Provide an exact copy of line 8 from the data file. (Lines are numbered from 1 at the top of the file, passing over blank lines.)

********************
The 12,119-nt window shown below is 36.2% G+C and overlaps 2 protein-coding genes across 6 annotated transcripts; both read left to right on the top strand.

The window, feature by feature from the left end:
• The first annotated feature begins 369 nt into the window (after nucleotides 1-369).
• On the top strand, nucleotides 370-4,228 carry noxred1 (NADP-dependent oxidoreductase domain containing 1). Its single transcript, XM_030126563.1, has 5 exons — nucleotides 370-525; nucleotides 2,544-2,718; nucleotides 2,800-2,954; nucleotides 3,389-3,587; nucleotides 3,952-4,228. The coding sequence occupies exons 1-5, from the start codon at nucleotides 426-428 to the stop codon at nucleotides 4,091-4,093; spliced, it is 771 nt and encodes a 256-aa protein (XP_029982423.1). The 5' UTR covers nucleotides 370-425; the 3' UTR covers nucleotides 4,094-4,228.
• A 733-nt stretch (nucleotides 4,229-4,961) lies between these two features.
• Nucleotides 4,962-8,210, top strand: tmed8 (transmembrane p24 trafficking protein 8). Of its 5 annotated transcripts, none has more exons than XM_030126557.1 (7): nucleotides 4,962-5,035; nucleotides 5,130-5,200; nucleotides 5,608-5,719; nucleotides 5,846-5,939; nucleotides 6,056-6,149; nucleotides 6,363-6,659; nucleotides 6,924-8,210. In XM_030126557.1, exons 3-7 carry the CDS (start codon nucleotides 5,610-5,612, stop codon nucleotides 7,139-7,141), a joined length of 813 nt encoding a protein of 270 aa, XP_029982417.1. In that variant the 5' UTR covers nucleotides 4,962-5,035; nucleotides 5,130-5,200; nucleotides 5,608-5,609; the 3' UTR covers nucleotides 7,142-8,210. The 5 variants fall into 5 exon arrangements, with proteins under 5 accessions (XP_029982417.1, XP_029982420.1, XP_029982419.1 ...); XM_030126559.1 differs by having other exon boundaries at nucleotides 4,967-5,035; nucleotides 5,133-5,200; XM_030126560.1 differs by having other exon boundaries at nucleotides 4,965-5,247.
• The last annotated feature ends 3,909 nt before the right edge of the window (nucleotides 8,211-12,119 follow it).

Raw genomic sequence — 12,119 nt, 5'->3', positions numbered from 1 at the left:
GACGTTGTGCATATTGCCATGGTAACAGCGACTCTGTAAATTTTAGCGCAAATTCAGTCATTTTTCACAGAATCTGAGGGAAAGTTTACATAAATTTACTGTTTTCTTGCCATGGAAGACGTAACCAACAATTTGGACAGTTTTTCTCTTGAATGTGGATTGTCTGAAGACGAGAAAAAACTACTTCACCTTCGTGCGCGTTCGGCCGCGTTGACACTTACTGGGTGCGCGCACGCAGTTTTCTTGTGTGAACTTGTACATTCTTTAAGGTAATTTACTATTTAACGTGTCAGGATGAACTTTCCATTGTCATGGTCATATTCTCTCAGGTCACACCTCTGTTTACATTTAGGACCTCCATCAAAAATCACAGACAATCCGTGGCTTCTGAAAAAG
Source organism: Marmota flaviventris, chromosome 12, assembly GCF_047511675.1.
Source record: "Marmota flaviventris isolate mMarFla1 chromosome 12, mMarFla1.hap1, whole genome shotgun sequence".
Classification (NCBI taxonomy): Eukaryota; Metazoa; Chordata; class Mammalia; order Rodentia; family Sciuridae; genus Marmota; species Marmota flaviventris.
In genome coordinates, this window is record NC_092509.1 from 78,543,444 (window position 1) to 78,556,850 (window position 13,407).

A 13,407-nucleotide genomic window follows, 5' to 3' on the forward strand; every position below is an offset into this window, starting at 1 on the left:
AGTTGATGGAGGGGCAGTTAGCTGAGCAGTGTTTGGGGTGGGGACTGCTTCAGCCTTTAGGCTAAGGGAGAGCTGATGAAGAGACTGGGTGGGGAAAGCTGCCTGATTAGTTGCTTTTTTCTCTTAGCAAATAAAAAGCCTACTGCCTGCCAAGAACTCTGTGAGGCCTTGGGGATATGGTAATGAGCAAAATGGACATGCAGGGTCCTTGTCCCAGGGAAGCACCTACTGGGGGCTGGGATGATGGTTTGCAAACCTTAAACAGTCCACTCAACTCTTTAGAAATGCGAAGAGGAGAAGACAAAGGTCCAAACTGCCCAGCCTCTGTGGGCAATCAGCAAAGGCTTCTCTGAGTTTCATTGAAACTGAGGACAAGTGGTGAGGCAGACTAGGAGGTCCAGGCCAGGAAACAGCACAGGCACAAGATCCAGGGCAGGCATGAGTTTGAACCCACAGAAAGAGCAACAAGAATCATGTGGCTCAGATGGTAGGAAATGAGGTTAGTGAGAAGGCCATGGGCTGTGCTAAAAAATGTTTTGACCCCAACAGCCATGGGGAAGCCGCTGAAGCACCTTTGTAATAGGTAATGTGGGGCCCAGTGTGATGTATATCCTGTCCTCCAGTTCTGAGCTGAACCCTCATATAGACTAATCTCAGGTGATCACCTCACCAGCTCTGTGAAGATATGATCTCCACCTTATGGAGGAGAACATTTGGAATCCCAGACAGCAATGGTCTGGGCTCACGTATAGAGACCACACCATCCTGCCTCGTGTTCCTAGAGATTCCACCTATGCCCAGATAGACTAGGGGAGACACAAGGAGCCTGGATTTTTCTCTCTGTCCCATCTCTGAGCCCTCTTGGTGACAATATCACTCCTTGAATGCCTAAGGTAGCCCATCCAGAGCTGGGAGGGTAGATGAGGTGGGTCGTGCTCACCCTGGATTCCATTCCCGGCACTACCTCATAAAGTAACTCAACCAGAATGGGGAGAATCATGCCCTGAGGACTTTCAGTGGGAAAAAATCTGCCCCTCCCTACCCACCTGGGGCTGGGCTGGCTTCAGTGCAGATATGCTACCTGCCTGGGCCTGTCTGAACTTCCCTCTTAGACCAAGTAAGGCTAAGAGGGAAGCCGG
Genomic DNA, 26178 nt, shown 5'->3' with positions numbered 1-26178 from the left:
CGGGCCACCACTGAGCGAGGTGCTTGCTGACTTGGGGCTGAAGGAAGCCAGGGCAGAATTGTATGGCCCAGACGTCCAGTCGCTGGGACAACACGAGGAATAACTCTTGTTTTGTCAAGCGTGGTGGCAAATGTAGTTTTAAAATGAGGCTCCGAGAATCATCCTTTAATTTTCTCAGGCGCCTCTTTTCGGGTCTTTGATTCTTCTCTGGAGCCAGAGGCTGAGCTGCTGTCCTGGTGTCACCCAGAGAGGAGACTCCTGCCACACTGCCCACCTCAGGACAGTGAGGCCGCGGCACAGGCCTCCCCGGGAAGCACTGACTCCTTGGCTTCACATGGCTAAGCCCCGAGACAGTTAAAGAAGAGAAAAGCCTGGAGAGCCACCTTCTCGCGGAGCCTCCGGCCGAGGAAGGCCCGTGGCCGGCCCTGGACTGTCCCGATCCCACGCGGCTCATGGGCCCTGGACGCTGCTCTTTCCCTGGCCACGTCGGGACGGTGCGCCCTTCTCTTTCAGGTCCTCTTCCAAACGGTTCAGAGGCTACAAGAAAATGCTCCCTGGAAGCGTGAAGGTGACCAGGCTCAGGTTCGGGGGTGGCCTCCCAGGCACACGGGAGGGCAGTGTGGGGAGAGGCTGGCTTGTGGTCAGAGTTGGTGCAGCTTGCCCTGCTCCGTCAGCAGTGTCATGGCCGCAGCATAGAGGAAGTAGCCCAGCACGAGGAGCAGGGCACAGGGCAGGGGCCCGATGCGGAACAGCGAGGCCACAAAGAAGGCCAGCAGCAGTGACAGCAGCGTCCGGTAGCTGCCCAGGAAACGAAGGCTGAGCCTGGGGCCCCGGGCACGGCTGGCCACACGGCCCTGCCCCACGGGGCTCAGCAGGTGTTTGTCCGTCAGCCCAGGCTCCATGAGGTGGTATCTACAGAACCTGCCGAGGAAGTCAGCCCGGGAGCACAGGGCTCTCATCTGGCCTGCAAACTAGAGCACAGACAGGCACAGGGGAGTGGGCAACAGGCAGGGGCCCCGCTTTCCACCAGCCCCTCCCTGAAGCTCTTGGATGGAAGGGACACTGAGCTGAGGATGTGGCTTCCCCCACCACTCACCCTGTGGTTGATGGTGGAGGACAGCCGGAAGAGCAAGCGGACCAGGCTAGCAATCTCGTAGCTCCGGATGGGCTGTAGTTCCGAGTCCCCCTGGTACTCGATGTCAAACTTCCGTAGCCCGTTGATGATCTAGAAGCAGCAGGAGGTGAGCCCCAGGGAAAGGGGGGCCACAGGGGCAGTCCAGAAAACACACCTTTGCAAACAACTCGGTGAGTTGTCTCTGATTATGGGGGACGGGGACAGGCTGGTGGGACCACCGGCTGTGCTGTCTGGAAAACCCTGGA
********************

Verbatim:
Raw genomic sequence — 12,119 nt, 5'->3', positions numbered from 1 at the left: